The Financial Services Consumer Panel has called for the FSA to take over from the OFT the regulation of consumer credit business done by FSA-authorised firms. Zoe Hare asks whether this will cause confusion if non-FSA authorised firms remain under the OFT.
Topic: Financial services
Who: Financial Services Consumer Panel
When: 16 June 2009
Law stated as at: 22 June 2009
The Financial Services Consumer Panel ("FSCP") has urged the FSA and Government to change the rules in relation to consumer credit regulation.
The FSCP has issued a paper in response to the Turner Review stating that the regulation of consumer credit should be passed from the Office of Fair Trading ("OFT") to the Financial Services Authority ("FSA").
At the moment, there is a split in consumer regulation between the OFT and the FSA, although they do work together to ensure a consistent approach. In a joint statement published in May 2008 the FSA and OFT set out the division of responsibilities in relation to the Consumer Protection from Unfair Trading Regulations 2008.
The FSA's responsibilities were to consider the fairness of commercial practices with regards to financial services of FSA-authorised firms and appointed representatives undertaking regulated activities (under the FSMA 2000 (Regulated Activities) Order 2001). The OFT stated that it was responsible for unfair commercial practices in financial services where the activities were governed by the Consumer Credit Act 1974 or where the issue did not relate to an FSA authorised firm or appointed representative.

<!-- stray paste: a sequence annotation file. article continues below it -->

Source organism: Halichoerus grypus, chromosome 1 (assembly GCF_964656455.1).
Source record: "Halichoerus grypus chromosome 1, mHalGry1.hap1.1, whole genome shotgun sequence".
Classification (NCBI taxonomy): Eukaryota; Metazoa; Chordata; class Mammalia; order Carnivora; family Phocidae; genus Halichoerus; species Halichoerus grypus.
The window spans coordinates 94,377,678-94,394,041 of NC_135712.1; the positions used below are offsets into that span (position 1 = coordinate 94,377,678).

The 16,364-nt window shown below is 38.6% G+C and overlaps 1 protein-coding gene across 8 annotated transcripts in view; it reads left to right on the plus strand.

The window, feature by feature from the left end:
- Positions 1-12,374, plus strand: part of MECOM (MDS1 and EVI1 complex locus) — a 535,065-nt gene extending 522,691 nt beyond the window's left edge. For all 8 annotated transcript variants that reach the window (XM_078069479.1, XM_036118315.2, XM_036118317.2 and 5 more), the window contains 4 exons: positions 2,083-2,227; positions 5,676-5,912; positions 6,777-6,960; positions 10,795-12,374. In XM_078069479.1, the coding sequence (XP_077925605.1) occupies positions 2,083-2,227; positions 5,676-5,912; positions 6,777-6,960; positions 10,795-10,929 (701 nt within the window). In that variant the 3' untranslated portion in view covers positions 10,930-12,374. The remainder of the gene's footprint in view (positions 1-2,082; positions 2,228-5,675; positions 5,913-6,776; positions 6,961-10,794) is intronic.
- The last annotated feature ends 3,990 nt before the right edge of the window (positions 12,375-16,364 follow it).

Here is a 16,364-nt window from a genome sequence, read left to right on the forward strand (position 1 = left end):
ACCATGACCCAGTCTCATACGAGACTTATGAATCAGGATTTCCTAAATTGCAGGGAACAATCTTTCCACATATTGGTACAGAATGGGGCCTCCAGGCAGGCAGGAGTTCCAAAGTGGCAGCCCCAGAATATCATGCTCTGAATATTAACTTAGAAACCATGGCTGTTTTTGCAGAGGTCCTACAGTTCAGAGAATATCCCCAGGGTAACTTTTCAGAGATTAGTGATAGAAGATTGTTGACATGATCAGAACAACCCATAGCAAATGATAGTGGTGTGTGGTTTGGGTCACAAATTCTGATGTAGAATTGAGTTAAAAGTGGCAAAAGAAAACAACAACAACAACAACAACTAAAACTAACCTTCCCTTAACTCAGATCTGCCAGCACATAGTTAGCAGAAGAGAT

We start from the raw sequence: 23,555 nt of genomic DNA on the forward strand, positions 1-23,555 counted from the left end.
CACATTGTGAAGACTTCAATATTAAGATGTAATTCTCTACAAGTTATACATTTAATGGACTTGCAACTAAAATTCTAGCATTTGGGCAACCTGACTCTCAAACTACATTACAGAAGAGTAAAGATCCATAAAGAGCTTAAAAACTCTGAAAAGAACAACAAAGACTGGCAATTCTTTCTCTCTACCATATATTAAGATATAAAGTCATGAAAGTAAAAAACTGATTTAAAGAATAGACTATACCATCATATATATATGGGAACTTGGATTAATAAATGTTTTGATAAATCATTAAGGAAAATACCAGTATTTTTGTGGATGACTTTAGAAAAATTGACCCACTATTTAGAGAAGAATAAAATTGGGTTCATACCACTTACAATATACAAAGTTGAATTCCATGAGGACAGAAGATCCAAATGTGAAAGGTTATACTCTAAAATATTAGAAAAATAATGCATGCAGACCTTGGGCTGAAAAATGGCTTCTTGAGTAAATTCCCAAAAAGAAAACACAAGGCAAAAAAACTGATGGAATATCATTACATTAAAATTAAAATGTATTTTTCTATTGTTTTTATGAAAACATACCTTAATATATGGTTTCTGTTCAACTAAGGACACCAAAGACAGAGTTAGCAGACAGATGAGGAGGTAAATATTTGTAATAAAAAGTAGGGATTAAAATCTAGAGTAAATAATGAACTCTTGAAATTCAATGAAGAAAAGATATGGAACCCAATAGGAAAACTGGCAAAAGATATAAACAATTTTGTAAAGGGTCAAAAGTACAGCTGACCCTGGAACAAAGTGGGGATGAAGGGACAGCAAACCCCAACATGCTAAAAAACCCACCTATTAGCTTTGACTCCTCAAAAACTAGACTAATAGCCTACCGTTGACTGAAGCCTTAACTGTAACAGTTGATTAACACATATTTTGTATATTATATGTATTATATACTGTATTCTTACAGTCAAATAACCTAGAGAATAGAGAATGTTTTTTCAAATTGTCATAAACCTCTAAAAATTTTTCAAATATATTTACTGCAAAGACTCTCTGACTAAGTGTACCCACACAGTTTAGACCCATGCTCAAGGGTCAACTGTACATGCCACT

The FSCP's view is that since the majority of regulation in the financial services sector is carried out by the FSA, this role should be extended to encompass the regulation of consumer credit. Adam Philips, acting chairman of the FSCP, has said that the FSA "should regulate all aspects of business of the firms it authorises, including provision of consumer credit, which is presently regulated by the OFT".
The present split could cause confusion, the FSCP says, as it may be unclear to some which body regulates which areas. The key issues raised by the FSCP in its paper are:
- the FSA must deliver on its promise to increase its supervision of how firms conduct their business;
- the FSA must increase its scrutiny of firms' business models;
- the FSA should become a more transparent regulator;
- the FSA should regulate all aspects of business of the firms it authorises, including provision of consumer credit at present regulated by the OFT; and
- the FSA should take a tougher stance on enforcement.
Why this matters:
The consolidation of all financial services regulation would certainly create a smoother approach which would be more understandable to financial services institutions and consumers.
The FSCP is also hoping that this would result in financial services institutions lending more responsibly and help to reduce excessive debt caused by such lending. The FSCP believes that a dramatic change of the kind suggested would be beneficial to consumers.
However, there are obvious flaws with this approach. Consumer credit activities are not only carried on by FSA authorised firms. The FSCP proposals only seem to relate to FSA authorised firms. Therefore it appears that non-FSA authorised firms will remain under the present regime with the OFT. This may lead to inconsistent approaches between the OFT and the FSA. In particular, the FSA has notoriously stringent rules by which its authorised firms must abide.
It remains to be seen whether the views of the FSCP are taken into account and this area of regulation is radically changed.